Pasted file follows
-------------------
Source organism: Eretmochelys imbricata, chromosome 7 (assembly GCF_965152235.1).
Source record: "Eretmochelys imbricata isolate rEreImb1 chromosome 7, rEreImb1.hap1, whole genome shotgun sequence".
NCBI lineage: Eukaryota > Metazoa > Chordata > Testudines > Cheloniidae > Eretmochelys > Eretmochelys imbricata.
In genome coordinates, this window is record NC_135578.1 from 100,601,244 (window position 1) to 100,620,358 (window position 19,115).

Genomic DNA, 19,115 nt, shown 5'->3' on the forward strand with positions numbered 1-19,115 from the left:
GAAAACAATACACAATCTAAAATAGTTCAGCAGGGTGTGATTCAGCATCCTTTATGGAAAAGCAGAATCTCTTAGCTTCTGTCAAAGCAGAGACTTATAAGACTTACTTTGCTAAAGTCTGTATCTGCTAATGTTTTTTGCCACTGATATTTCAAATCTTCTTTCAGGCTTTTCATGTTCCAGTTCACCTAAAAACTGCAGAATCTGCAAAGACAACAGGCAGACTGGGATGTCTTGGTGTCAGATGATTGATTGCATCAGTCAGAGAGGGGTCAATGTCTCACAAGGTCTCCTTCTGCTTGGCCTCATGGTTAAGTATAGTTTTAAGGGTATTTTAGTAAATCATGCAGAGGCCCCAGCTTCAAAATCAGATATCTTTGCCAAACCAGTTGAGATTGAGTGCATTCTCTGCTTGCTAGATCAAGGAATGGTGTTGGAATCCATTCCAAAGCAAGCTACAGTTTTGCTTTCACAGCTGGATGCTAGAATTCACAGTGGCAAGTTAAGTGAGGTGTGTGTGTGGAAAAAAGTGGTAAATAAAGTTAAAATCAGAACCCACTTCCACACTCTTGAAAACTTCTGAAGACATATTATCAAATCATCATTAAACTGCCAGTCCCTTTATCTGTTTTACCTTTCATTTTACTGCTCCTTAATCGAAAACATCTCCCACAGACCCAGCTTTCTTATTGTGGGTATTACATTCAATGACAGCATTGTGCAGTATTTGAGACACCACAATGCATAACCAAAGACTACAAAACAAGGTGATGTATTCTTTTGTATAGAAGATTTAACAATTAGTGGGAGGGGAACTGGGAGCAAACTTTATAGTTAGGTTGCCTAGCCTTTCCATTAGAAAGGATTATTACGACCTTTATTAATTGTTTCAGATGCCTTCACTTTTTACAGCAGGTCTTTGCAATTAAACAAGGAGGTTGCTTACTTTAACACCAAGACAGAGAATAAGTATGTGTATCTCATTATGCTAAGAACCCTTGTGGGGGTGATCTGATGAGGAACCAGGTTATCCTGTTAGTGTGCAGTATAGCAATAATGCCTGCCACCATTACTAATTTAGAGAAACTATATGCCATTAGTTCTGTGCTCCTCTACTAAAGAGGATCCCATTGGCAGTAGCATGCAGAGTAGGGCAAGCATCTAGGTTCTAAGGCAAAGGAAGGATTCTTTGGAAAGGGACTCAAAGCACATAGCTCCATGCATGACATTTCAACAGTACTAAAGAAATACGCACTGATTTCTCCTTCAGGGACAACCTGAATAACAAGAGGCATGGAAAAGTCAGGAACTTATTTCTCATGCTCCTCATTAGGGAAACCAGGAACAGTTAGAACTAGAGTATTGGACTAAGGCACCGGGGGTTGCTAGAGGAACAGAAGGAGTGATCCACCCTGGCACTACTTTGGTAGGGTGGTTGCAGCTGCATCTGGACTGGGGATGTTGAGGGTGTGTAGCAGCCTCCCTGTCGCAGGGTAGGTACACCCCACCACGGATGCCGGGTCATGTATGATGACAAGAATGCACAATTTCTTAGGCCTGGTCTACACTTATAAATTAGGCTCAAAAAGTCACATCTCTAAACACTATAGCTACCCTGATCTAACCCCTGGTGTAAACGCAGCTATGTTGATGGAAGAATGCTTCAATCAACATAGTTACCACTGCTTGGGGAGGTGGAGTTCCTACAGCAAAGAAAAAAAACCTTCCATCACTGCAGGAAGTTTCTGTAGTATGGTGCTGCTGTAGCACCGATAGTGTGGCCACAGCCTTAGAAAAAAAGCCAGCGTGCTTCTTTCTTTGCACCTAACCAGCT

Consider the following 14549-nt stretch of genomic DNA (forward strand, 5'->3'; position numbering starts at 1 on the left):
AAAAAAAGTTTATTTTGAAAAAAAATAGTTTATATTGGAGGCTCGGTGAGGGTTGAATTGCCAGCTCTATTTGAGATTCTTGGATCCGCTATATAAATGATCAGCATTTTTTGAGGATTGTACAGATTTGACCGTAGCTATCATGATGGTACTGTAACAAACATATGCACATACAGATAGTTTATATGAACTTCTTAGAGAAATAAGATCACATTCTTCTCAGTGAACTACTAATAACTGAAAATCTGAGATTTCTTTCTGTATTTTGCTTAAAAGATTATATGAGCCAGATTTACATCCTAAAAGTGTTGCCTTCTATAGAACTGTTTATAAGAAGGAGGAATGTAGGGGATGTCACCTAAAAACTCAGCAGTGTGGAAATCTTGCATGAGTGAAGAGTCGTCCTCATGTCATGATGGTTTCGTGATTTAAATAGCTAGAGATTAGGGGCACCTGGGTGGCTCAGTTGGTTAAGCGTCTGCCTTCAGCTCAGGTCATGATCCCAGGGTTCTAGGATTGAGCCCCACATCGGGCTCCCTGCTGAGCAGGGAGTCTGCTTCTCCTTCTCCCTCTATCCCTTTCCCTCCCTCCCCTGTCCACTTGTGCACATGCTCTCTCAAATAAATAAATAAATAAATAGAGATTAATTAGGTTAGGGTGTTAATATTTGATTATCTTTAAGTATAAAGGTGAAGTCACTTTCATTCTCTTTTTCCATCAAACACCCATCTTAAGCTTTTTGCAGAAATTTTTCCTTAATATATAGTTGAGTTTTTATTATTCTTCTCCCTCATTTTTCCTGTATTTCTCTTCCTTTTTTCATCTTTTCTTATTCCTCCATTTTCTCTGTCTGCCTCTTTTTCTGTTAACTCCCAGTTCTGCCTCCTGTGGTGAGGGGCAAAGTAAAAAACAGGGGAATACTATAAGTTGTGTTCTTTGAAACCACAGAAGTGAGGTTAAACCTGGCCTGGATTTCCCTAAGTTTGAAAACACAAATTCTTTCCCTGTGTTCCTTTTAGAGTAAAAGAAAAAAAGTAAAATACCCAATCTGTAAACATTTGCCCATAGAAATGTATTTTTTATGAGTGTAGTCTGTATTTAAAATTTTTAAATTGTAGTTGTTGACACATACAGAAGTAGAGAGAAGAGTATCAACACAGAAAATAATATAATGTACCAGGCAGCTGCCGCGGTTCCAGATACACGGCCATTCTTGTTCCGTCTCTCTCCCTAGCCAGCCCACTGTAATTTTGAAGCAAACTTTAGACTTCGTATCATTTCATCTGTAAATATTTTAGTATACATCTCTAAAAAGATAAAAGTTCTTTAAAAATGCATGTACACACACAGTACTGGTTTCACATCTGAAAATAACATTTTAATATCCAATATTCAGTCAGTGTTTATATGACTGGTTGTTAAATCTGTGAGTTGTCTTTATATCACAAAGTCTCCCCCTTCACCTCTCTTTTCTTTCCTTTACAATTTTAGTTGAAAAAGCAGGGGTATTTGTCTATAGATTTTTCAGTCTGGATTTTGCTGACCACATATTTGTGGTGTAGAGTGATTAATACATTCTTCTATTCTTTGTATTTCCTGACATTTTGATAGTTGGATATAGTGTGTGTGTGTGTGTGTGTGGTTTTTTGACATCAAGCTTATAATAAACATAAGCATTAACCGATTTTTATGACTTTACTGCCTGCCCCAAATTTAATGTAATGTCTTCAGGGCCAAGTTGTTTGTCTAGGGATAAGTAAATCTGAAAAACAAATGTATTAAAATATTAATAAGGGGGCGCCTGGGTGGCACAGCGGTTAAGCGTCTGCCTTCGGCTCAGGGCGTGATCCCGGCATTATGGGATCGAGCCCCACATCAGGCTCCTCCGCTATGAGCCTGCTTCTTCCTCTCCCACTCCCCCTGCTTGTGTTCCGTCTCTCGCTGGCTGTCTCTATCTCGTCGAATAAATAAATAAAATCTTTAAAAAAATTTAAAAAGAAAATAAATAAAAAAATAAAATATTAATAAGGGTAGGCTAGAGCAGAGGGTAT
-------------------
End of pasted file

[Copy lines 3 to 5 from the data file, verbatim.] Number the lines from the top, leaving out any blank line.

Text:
NCBI lineage: Eukaryota > Metazoa > Chordata > Testudines > Cheloniidae > Eretmochelys > Eretmochelys imbricata.
In genome coordinates, this window is record NC_135578.1 from 100,601,244 (window position 1) to 100,620,358 (window position 19,115).

Genomic DNA, 19,115 nt, shown 5'->3' on the forward strand with positions numbered 1-19,115 from the left: